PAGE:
Mets giving J.D. Davis chance to overcome third base woes

PORT ST. LUCIE — J.D. Davis began last season playing third base, but the Mets aborted that plan early because of a combination of factors.

Significant among them was Davis appeared overmatched at the position. Left field became his new home, and he survived but hardly thrived, allowing the Mets to keep a potent right-handed bat in the lineup.

Davis, who arrived in an unheralded trade with Houston before last season, appeared in 140 games and posted an .895 OPS while emerging as an important piece of the clubhouse fabric.

Now, with spring training underway, the Mets are giving Davis another shot at third base, at least on a part-time basis. It’s a flexibility they may need given the fragility of their infield.

The plan, according to infield coach Gary DiSarcina, is for Davis to practice 50 percent of the time at third this spring — even if his playing time in Grapefruit League action, which begins Saturday, might skew differently.

DiSarcina traveled to Sacramento, Calif., this offseason to work with Davis, imparting a new approach. Instead of crouching, as he was previously at third, Davis was told to stand more upright.

“Every coach had told me to try to stay low to the ground, so we basically flipped it to more of a tennis player being on the receiving end,” Davis said Tuesday. “I’m a little more upright, and it’s helped me kind of do a small jump before the ball comes to home plate and that way my feet are more set on the ground, and that has helped me out with my reaction time of reading baseballs and reading tough hops, and it’s been working out perfect for me at least for that situation.”

J.D. Davis
J.D. DavisAnthony J Causi

Jeff McNeil is the Mets’ primary third baseman, but he’s also a top option to play second when Robinson Cano needs a day off. Last season Cano incurred three stints on the injured list and appeared in just 107 games. Jed Lowrie, another veteran infielder, missed almost all of last season and arrived at camp as a huge question mark physically.

That leaves Davis as somebody who could receive significant action at third base.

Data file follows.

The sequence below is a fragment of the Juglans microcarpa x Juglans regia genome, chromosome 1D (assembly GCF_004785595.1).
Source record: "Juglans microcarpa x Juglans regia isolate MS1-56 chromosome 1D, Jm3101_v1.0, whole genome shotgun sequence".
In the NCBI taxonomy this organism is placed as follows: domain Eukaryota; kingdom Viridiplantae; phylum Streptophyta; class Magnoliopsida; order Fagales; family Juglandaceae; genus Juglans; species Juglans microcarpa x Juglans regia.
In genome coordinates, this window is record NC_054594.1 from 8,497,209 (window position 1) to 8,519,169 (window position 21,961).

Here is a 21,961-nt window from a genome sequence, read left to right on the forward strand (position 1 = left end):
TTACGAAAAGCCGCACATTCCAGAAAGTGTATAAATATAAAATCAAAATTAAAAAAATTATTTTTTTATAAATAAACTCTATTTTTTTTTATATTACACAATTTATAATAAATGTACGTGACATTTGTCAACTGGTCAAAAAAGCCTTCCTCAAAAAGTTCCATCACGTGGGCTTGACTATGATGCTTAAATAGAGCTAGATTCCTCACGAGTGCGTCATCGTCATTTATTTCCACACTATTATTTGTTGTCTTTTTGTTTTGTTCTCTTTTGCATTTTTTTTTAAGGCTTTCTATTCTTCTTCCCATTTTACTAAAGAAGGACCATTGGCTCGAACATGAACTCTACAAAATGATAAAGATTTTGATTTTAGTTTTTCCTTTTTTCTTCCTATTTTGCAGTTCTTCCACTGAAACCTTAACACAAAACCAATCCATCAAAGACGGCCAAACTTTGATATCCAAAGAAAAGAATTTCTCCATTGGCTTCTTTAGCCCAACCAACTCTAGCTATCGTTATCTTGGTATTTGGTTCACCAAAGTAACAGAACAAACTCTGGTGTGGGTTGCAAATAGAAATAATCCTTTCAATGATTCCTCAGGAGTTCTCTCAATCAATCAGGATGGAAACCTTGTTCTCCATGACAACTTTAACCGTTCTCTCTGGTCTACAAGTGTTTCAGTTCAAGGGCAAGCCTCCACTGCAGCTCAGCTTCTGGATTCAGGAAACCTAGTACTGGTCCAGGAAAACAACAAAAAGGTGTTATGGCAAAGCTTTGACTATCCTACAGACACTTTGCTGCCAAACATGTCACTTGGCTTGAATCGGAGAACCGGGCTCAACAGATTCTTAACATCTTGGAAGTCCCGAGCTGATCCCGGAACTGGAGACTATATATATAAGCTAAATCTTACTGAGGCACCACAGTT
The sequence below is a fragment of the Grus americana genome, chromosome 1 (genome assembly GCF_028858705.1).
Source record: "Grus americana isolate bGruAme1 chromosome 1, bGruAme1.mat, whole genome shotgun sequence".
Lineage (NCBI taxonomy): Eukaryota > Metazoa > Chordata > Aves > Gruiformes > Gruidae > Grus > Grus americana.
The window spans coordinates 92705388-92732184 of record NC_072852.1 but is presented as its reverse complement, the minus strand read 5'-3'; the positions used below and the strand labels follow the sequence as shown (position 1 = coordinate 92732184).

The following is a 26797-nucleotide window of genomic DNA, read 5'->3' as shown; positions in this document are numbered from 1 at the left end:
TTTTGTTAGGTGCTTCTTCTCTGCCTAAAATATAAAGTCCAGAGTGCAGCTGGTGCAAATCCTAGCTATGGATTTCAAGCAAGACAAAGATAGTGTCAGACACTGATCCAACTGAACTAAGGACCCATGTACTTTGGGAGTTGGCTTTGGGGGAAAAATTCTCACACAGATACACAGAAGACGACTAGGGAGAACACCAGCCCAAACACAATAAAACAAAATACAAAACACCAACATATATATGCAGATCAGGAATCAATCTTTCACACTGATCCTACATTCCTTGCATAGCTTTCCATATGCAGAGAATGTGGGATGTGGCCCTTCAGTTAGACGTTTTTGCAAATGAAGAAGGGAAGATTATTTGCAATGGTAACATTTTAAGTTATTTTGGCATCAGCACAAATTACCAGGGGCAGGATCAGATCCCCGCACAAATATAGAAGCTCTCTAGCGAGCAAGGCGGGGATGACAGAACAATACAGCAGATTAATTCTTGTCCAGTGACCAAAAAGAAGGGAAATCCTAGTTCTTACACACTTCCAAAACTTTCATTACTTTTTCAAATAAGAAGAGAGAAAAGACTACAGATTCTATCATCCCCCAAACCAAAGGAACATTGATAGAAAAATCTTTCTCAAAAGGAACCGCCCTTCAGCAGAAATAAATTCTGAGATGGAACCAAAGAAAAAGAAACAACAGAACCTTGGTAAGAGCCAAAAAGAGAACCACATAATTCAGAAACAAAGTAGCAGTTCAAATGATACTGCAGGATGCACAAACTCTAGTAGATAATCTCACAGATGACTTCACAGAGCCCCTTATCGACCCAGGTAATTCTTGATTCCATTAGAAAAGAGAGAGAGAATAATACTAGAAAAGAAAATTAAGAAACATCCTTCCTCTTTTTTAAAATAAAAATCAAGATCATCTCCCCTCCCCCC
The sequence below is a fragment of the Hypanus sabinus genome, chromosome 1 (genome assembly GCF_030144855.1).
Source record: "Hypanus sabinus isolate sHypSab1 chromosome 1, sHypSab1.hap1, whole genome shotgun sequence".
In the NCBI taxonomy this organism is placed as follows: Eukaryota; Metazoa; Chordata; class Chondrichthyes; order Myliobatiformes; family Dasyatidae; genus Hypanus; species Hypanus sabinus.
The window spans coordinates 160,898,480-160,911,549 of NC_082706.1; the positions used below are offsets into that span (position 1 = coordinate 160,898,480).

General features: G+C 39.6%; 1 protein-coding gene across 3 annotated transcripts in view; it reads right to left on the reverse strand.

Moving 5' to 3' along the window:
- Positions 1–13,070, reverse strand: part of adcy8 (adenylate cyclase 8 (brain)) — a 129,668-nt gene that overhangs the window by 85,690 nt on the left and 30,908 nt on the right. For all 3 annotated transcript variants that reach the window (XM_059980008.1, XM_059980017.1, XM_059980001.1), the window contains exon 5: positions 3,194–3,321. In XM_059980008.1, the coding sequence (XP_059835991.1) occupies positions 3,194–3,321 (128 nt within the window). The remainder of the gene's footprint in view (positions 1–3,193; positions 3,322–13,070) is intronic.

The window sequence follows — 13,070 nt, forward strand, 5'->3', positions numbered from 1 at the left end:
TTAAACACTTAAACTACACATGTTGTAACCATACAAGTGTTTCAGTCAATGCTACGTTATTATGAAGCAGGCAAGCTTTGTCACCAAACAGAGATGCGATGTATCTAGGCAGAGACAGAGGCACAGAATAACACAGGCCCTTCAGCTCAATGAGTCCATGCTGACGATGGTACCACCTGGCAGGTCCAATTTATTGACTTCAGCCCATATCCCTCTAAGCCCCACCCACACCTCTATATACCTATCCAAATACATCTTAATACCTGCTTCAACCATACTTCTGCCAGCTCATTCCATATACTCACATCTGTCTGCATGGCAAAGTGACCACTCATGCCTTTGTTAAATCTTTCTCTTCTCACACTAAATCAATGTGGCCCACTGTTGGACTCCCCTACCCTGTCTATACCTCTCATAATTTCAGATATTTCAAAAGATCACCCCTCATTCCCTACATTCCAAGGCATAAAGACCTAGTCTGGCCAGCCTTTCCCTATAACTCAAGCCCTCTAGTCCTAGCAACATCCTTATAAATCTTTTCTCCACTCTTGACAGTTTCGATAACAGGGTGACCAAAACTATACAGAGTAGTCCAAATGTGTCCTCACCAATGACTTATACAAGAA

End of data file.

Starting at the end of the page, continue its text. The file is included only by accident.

“He needs reps in a game, and he’s going to fail,” DiSarcina said. “His first couple of spring games he might make two or three errors because he is trying something new, trying to incorporate a new technique into his game, and he’s going to have some rough spots, and it’s up to us as an organization to kind of deal with that. I just don’t want him falling back on his old habits of getting too low.”

DiSarcina is also working to improve Davis’ throwing. Last season, Davis displayed a hitch at third base that led to inaccurate throws.

“He would rush throws and try to show everybody how good of an arm he had. … I am so proud of him since Sacramento he’s worked on his footwork and ability to get under control instead of constantly throwing on the run and trying to throw it as hard as he can,” DiSarcina said.

“Sixty percent for him is good enough. It’s going to keep his arm in a better slot, his feet moving, he’s going to follow his throw and be headed toward his target. Instead of fielding balls, running with it and throwing as hard as you can and losing accuracy. We are trying to clean him up and he’s done a lot of work on his own.”

Davis’ playing time in left field figures to hinge largely on Yoenis Cespedes’ status. The veteran outfielder has been participating in team workouts, after missing the past 1 ½ seasons rehabbing from surgery on both heels and multiple ankle fractures sustained during an encounter with a wild boar on his ranch. But at this point there are no guarantees Cespedes will be ready to start the season.

“It’s the same situation as last year, where was I going to fit and everything, but it’s a good thing to have so much depth on the team,” Davis said. “If anything goes south or Cespedes comes back or whatever then I’m back to whatever helps the team out, I guess. There’s nothing much I can control.”

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